Federalist Papers Summary 25
The Federalist Essays Summary No 25: Alexander Hamilton December 21, 1787
This paper continues discussing issues concerning the defense of the nation and the need for armies in peace time. The first question is whether the individual States should maintain the armies rather than having a national army. If true then the burden would fall unevenly to the States on our borders which are exposed to the territories of Britain, Spain and of the Indian nations. A further danger occurs to the Union when these burdened States raise sufficient militaries to protect against external invasion but now create jalousies and concerns among States without strong forces. The liberty of the people will be better protected if the military is in the hands of the national government rather than the States because these concerns will lead to an arms race among the States, to use a modern term, likely supported by the citizens of the individual States and one’s liberty is at risk when citizens are not sufficiently suspicious of military power. This suspicion of the military would exist if in the hands of the national government.
Returning to the issue of raising armies in peace time, a question asked is, if one cannot raise an army in peace time could one already raised be kept up during a season of tranquility. But this would create an unworkable situation since who would have the authority to judge when dangers no longer existed, and could not pretences be fabricated of approaching dangers, or might armies be maintained or dismissed to threaten or appease foreign powers.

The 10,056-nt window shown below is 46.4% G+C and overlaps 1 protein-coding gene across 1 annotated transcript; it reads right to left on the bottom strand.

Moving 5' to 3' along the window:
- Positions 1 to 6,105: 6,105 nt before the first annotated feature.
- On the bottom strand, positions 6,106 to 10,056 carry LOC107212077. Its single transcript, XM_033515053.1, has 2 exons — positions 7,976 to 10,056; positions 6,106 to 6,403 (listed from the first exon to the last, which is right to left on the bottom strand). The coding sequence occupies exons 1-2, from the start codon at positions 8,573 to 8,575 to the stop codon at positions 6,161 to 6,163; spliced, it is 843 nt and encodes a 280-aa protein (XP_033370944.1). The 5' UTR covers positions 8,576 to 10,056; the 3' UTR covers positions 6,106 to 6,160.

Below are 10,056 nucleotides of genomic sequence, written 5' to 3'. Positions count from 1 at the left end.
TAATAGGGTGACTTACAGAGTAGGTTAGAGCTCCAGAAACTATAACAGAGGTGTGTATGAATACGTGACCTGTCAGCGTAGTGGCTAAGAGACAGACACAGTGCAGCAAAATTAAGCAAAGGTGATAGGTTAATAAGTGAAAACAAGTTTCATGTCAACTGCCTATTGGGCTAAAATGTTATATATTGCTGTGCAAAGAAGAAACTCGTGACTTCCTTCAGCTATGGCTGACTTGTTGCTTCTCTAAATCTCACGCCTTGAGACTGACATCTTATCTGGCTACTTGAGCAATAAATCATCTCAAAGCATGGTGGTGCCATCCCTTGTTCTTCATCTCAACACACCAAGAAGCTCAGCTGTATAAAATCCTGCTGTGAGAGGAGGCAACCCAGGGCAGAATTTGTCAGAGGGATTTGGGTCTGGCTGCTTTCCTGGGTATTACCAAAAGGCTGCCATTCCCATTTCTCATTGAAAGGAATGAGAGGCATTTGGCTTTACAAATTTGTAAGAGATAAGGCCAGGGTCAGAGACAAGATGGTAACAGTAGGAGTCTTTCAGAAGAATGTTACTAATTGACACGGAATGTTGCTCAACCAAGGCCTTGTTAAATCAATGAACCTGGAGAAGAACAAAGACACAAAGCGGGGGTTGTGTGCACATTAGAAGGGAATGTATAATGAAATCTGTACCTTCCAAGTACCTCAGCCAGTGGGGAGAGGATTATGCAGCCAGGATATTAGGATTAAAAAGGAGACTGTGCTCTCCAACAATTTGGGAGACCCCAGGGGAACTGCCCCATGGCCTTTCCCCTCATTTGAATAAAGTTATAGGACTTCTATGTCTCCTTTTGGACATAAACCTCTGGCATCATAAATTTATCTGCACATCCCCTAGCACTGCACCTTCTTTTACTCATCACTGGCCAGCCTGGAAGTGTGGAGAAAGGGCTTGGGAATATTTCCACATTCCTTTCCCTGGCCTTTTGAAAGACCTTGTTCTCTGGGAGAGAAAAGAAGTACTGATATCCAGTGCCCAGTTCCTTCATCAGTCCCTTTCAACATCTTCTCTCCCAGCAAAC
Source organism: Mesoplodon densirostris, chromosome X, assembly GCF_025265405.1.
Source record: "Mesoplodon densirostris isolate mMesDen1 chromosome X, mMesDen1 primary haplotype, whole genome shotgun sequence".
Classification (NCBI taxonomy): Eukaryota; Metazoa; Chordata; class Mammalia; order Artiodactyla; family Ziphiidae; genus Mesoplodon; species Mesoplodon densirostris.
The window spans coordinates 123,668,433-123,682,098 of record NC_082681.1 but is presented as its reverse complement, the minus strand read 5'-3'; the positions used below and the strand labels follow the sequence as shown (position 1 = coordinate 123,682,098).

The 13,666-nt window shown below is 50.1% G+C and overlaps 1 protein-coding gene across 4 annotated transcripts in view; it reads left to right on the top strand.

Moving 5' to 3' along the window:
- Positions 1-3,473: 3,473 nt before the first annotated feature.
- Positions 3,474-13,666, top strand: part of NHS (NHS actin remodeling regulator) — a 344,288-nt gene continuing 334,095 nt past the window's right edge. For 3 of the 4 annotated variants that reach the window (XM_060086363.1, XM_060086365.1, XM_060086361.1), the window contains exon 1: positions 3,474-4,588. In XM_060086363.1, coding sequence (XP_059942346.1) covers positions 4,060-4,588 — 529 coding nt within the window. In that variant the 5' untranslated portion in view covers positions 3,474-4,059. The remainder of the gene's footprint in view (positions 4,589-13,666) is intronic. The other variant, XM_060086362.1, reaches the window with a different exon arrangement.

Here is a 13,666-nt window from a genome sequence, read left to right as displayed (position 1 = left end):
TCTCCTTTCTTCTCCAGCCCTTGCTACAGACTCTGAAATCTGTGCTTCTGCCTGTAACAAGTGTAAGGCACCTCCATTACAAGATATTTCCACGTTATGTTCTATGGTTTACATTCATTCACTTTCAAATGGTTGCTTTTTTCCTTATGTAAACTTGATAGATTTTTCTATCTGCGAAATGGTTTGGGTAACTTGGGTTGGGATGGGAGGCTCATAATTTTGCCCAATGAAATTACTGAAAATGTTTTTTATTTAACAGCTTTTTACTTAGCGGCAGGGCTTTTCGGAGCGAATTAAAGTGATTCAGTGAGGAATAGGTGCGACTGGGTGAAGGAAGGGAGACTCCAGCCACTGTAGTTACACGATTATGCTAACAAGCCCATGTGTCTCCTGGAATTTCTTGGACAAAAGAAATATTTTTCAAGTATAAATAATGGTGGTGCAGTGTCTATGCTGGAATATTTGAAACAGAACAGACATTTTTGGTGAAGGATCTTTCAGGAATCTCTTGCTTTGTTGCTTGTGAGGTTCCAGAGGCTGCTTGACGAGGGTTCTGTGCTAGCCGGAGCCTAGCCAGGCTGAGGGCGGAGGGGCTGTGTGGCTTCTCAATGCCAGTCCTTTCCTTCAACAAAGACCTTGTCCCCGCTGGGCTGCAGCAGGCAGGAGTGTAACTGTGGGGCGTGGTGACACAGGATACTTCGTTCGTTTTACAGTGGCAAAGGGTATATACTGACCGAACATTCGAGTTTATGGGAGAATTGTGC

Consider the consequences of prohibiting raising an army in a time of peace. This would mean that by our constitution there would be no defenses in place if attacked and only after foreign invaders were within our borders could the government raise an army. Perhaps the militia could defend the country? Recent history gives the answer. “The American Militia, in the course of the late war, have by their valour on numerous occasions, erected eternal monuments to their fame; but the bravest of them feel and know, that the liberty of their country could not have been established by their efforts alone, however great and valuable they were.”
The final argument essentially says don’t legislate against reality. Two examples are given where PA and MA had constitution prohibitions against standing armies but when internal conflicts erupted in a portion of the State armies were raised anyway. When public necessity dictates, action will be taken regardless of laws against the required action, or as Hamilton put it “how unequal parchment provisions are to a struggle with public necessity”.
Federalist Papers Summary 25 Written by Donald Mellon